Scalability and Increasing Demand
Scalability is defined as how flexible a system established in the cloud is. Typically, this is applied in situations when describing if an application can accept higher traffic or lower traffic without suffering too much strain. This will severely impact how a website, web service, or application is, especially if it frequently sees user traffic that fluctuates. The more flexible a service is, the less likely it is to crash or cause widespread issues in the user experience. The two main methods of scaling are horizontal scaling and vertical scaling.
Horizontal scaling provides additional nodes or computing assets to your system to tolerate traffic better. This is designed to provide more units to process a workload and is limited by the physical capacity of servers hosted on the service. The purpose is to provide more nodes closer to some areas of the network or provide more nodes in a particular region for users to access or have if any node experiences and outages.
- Generally speaking, horizontal scaling is more accessible from the perspective of just adding hardware. The process only requires the addition of new machines and doesn’t involve analyzing system requirements needed for the upgrade.
- Scaling horizontally will less often result in extended periods of downtime. Because you will only add or remove machines, turning any working machines off while making changes won’t be necessary.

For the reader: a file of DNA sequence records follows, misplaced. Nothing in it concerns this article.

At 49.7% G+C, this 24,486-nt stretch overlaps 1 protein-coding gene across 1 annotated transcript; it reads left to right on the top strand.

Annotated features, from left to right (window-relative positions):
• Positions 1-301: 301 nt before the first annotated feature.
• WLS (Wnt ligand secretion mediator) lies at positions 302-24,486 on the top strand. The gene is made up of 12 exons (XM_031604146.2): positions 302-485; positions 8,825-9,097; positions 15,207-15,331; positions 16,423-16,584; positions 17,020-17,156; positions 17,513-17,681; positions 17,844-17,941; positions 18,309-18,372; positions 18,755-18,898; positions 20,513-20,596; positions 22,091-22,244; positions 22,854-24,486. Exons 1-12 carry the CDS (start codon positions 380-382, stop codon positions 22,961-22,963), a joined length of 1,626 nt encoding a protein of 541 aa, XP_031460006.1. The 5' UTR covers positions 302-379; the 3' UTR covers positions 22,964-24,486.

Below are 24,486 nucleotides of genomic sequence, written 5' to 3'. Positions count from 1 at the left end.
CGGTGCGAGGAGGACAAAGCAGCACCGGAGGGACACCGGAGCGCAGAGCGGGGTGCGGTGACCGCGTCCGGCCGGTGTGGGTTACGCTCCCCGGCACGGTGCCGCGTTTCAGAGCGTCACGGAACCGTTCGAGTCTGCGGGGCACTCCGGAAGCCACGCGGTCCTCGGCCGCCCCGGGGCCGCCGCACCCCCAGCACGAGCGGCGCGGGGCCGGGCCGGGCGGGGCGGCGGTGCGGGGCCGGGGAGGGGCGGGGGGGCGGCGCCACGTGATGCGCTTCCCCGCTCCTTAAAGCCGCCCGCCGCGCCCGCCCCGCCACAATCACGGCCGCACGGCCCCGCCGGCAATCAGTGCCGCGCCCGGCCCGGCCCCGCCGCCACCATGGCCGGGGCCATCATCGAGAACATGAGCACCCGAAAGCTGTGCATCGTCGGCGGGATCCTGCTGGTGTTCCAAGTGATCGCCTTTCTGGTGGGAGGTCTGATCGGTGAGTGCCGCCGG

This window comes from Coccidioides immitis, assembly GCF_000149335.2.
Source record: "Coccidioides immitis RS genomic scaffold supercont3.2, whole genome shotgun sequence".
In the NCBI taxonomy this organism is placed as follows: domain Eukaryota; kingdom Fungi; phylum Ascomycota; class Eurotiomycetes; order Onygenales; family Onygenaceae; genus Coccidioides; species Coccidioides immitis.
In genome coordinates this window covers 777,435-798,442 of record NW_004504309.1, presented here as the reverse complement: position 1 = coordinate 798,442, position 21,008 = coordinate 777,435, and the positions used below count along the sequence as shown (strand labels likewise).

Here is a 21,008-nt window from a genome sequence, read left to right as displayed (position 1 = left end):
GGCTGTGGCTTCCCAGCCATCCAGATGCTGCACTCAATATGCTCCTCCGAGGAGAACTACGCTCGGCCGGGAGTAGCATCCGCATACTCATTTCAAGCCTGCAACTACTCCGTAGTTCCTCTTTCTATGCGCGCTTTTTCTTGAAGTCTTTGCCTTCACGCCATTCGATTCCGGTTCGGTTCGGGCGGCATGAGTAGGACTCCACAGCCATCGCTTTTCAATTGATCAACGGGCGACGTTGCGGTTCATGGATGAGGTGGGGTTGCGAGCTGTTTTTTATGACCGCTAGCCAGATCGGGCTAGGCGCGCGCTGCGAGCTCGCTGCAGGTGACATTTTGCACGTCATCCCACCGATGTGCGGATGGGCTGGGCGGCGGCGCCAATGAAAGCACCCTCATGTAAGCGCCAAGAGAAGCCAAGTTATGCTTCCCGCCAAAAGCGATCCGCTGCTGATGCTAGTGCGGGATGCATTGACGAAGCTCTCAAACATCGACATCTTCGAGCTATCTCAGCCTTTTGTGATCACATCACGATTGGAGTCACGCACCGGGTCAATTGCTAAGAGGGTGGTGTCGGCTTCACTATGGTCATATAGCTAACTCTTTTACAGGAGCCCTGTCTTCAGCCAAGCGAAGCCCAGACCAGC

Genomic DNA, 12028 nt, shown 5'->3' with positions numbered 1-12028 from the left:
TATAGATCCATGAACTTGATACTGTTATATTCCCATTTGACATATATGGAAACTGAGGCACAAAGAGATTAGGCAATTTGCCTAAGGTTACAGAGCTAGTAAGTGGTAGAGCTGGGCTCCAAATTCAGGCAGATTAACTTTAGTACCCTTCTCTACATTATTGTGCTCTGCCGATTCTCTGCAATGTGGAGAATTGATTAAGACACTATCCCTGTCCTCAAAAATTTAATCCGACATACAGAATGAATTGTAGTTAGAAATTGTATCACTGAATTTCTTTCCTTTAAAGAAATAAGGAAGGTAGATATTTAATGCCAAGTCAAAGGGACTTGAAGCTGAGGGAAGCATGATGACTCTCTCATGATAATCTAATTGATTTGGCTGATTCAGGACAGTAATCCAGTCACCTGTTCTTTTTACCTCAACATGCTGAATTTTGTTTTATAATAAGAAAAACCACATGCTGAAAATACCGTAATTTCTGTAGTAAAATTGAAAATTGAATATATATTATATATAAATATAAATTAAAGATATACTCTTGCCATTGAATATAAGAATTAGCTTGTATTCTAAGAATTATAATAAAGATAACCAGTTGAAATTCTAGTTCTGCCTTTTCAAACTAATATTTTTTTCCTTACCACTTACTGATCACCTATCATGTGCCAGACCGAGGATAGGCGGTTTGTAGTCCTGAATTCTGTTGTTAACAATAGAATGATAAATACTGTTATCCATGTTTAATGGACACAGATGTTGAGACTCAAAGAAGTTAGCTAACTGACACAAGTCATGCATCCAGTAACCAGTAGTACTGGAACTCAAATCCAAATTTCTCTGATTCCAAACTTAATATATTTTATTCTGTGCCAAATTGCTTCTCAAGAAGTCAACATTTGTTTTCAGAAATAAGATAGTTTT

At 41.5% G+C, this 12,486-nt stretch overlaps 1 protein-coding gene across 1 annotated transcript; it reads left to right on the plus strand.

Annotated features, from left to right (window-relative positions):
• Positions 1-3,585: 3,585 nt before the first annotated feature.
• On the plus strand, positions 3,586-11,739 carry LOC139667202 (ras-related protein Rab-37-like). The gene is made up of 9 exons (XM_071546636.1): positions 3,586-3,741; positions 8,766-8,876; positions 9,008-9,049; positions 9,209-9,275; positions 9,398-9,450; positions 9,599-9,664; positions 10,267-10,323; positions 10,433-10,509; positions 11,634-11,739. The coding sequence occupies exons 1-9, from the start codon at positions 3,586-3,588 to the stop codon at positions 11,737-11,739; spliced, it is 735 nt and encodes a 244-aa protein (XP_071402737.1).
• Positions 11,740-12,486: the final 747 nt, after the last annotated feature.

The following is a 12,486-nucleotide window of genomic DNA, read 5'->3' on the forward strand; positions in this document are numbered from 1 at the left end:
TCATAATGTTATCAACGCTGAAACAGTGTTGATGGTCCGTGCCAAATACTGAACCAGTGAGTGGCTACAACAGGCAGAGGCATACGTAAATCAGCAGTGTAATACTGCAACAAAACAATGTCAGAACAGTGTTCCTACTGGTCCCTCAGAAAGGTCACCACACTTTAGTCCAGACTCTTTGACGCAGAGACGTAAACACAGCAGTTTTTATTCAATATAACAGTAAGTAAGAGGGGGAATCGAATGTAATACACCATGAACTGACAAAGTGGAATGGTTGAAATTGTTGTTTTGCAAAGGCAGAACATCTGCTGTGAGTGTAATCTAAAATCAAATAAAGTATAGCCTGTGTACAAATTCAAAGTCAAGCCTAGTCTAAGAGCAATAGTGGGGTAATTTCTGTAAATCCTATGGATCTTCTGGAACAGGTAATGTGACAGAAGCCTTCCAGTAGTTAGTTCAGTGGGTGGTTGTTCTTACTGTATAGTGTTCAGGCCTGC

- This process has better fault tolerance. Relying on fewer nodes means storing data in fewer locations. If there are more instances, then there is less chance of losing everything in a single system outage.
- Having more machines will result in fewer performance issues overall in the long term. More endpoints in a network will result in fewer congestion issues.
- Having more machines active means more instances to run and tend to. Using multiple servers also requires load balancing and virtualization software to help distribute the workload evenly across the board. Multiple instances can also run the risk of poor internal communication and desynchronization.
- Buying more assets comes with a hefty price tag. It can be more expensive than just upgrading existing servers instead.
Whether it is once per year or a constant problem bombarding business operations, scaling horizontally should be considered. Despite its shortcomings, horizontal scaling is optimal for providing good performance for services that are dependent on a stable connection to the end user. Depending on how much traffic the service usually gets, this can result in very efficient price performance. Using proper microservices, performance can remain stable across all instances with careful planning.
More machines are also suitable for avoiding outages and how catastrophic they can be. If servers are more evenly distributed across global regions, end-users will receive both better performance and a reduced likelihood of one damaged node preventing access to the service entirely. With other instances capable of alleviating the burden of traffic, updates and upgrades can come more readily.
Vertical scaling is defined as the upgrading of resources in a system. Namely, this means providing better computational power by changing the CPUs or providing more memory, storage, or a better network speed. This will require any nodes to be briefly offline, but individual nodes will be able to tolerate workloads better in the long term.